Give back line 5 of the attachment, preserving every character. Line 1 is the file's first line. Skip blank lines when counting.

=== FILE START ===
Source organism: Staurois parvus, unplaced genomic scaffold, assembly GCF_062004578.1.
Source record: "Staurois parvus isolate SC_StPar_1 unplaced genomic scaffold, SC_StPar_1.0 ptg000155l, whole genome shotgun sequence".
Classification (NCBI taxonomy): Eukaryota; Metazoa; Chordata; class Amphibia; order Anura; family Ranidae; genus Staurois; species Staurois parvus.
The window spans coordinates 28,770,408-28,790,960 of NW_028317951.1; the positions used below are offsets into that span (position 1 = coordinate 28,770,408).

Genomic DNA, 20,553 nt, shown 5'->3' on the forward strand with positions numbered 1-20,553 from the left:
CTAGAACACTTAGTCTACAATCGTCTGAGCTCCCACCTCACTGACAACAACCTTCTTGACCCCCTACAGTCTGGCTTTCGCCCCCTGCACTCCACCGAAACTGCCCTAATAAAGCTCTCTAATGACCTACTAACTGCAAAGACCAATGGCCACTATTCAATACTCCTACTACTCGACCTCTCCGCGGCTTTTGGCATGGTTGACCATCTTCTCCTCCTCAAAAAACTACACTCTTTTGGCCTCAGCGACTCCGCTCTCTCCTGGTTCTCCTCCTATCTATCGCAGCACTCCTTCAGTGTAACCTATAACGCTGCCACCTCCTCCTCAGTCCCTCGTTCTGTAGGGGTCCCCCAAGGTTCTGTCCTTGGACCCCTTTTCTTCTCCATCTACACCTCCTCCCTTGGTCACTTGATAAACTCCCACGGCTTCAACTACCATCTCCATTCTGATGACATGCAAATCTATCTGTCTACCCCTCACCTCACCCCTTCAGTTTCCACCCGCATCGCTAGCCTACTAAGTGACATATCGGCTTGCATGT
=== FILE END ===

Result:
Genomic DNA, 20,553 nt, shown 5'->3' on the forward strand with positions numbered 1-20,553 from the left: